The Point, Oct. 6, 2020: How A Federal Grant Could Help This Rural County’s Fire Department

By


Subscribe to The Point, arriving in your inbox Monday through Friday at 8 a.m.



Today’s top Florida stories

• WUFT News: Putnam County Fire Department Accepts $2.3 Million Grant. “This grant not only saves valuable money for Putnam County, a rural north Florida county that in 2019 reported its total public safety budget as just over $35 million, but it also helps property owners. Property insurance rates should decrease as the fire department makes improvements.”

• Florida Storms: Delta Strengthens Into Hurricane In The Western Caribbean. “While there is still a large amount of uncertainty in the track and intensity of the system, the National Hurricane Center notes that there is an increasing risk of dangerous storm surge, wind, and rainfall hazards along the Gulf coastlines from Louisiana to the western Florida Panhandle.”

• Gainesville Sun ($): UF Health team combats delirium in COVID-19 patients. “To combat the growing issue — seen in hospitals nationwide — a group of UF Health medicine experts and nurses started an effort coined the ‘delirium prevention champions.’ As such, selected nurses were chosen specifically to visit with the non-critical COVID-19 patients and provide the daily interaction and touch medically proven to prevent delirium.”

• WTSP: Florida’s voter registration site experiences issues hours before deadline. “Florida Secretary of State Laurel M. Lee did confirm the problem online, tweeting the issues were linked to a ‘high volume’ of people trying to register at once.”

• WMFE: Fraud claims discourage some Republicans in The Villages from voting by mail. “Overall, voting by mail has increased dramatically in Sumter County in recent years. It doubled in this year’s August primary compared to the primary two years ago. Democrats account for most of the increase.”

• Sun Sentinel ($): Florida’s COVID-19 positivity rate remains below 5% for 12th straight day. “The daily rate of new tests coming back positive was 3.93%, well below the threshhold of 5% that experts have set as one of the standards for judging the disease under control. It was the 12th day in a row that the rate was under 5%, and experts have called for two straight weeks below the threshold to meet the standard.”

• WJCT: Mayo Expert: Fla. Will Suffer ‘Unnecessary Deaths’ As COVID-19 Restrictions Are Lifted. “Dr. Pritish K. Tosh, M.D., is an infectious disease physician and researcher at Mayo Clinic. He typically tries not to comment on policy decisions, but he said reducing social distancing and mask use will inevitably lead to rising cases.”

• Miami Herald ($): Thousands of students and teachers return to Miami classrooms as COVID concerns linger. “Students in pre-K, kindergarten and first grade, as well as students with disabilities on a modified curriculum, were part of the first wave in the district’s staggered reopening plan. Another 40,000 students, including all elementary students plus sixth, ninth and 10th-graders, are expected to return Wednesday. By Friday, all students whose parents opted for in-person learning on a summer survey will be back in school.”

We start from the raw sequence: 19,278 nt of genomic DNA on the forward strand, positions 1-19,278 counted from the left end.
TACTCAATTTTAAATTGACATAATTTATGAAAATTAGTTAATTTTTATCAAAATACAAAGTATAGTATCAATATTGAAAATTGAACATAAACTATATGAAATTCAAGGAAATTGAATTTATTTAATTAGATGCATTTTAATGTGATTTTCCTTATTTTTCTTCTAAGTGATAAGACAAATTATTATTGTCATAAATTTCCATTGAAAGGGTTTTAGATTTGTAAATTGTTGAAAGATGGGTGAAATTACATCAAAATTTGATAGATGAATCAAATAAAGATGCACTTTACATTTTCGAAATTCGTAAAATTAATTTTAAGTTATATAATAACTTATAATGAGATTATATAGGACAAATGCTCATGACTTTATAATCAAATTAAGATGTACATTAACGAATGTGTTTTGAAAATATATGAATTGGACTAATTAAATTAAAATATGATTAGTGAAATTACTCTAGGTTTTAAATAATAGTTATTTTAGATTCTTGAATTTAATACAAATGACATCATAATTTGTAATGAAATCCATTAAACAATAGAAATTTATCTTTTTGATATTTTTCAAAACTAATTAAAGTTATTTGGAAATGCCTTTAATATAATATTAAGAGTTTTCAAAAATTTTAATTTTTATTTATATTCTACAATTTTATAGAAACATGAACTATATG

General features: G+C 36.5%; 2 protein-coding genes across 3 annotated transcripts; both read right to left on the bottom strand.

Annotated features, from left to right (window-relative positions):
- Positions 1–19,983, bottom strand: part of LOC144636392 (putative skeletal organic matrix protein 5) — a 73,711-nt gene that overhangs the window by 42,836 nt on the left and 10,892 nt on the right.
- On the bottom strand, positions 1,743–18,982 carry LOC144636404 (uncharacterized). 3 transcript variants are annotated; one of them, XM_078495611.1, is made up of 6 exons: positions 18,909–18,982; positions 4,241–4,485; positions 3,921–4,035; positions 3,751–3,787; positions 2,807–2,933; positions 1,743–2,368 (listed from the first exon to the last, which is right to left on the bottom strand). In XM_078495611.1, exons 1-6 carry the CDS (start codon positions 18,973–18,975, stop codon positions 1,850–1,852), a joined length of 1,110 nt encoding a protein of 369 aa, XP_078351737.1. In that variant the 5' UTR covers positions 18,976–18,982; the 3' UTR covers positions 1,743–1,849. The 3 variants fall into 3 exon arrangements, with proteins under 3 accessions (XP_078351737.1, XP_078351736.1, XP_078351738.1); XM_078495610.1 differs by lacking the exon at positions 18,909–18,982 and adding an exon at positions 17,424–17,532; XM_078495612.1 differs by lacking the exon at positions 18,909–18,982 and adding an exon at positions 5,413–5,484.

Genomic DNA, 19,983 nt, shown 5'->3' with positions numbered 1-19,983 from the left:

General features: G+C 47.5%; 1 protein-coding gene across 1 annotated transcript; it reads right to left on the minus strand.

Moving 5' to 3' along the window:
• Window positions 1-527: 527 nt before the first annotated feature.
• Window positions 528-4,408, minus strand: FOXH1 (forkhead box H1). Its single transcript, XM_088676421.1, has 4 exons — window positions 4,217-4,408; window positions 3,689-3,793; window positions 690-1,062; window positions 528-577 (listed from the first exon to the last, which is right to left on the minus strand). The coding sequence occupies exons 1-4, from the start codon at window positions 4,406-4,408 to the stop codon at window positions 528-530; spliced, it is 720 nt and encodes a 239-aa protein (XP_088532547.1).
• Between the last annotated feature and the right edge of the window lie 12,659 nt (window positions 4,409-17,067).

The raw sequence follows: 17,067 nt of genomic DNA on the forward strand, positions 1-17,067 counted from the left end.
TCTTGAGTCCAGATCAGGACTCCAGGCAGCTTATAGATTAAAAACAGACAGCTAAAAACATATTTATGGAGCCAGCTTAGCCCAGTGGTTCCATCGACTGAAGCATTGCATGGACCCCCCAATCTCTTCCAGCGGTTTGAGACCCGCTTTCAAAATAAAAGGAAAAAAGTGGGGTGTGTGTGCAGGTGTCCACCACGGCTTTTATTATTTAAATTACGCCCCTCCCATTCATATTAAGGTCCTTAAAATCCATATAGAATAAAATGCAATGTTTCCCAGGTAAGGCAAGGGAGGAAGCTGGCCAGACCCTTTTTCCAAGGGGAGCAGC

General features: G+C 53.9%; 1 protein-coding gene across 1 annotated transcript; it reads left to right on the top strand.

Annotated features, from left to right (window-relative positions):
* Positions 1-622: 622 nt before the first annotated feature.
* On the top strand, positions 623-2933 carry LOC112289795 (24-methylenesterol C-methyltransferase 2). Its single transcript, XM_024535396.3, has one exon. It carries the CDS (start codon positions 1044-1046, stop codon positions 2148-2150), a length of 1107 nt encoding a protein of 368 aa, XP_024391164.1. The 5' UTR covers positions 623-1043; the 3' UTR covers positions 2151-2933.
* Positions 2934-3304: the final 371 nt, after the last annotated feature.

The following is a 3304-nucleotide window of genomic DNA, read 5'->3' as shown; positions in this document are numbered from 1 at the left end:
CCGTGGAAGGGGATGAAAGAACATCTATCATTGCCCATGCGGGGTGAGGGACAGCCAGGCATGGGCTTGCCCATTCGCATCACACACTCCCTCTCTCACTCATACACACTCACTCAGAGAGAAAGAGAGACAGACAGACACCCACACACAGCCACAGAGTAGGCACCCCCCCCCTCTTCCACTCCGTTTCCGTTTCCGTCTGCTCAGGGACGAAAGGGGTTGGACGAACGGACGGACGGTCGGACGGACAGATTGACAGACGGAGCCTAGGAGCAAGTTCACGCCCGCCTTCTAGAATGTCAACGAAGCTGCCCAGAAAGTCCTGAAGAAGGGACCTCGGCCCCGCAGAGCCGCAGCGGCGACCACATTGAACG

• WFSU: Bobby Bowden Says He’s Tested Positive For Coronavirus. “The 91-year-old has told other media outlets he believes he contracted the virus during a recent hospital stay over a leg infection.”

• Tampa Bay Times ($): Trump’s coronavirus hospitalization hasn’t fazed Florida Republicans. “They also aren’t blaming their party leader for an aversion to masks and social distancing protocols that public health experts say likely imperiled his health and those he has encountered while infected.”

• Palm Beach Post ($): Principal fired after Holocaust comments could be rehired this week. “Following an administrative judge’s ruling that he was improperly terminated, Schools Superintendent Donald Fennoy has recommended former Spanish River High School Principal William Latson be reinstated and given $152,000 in back pay.”

• The Alligator: Alachua County libraries now offering browsing hours. “The library district previously offered curbside services in May and expanded to computer appointments in July, spokesperson Rachel Cook wrote in an email. The decision to offer browsing hours was the next step to reopening.”


Today’s sponsored message

We focus our legal attention on these practice areas:
• Family Law
• Business law
• Estate Planning
• Probate
• Guardianship

Visit lawyergainesville.com or call 352-373-3334 today to learn more.


From NPR News

• Politics: ‘Maybe I’m Immune’: Trump Returns To White House, Removes Mask Despite Infection

• Health: Not ‘Out Of The Woods Yet’: Trump’s Health Remains At Risk, Doctors Say

• Health: White House Struggles To Explain, Contain Its Own Spiraling COVID-19 Crisis

• Science: CDC Acknowledges Coronavirus Can Spread Via Airborne Transmission

• Politics: Justices Thomas, Alito Blast Supreme Court Decision On Same-Sex Marriage Rights

• Arts: Mellon Foundation Pledges $250 Million To Rethink Nation’s Monuments

• Business: Regal Movie Chain Will Close All 536 U.S. Theaters On Thursday

• National: Americans Are Drinking 14% More Often During Pandemic, Study Finds

About today’s curator

I’m Ethan Magoc, a news editor at WUFT. Originally from Pennsylvania, I’ve found a home telling Florida stories. I’m part of a team searching each morning for local and state stories that are important to you; please send feedback about today’s edition or ideas for stories we may have missed to emagoc@wuft.org.

About WUFT News

Contact WUFT News by calling 352-392-6397 or emailing news @wuft.org

Check Also

The Point, Nov. 19, 2020: The Reasons Why Florida’s COVID-19 Deaths Are Currently Lower During This Case Surge

Masks, clinical experiences, other treatments are receiving credit so far.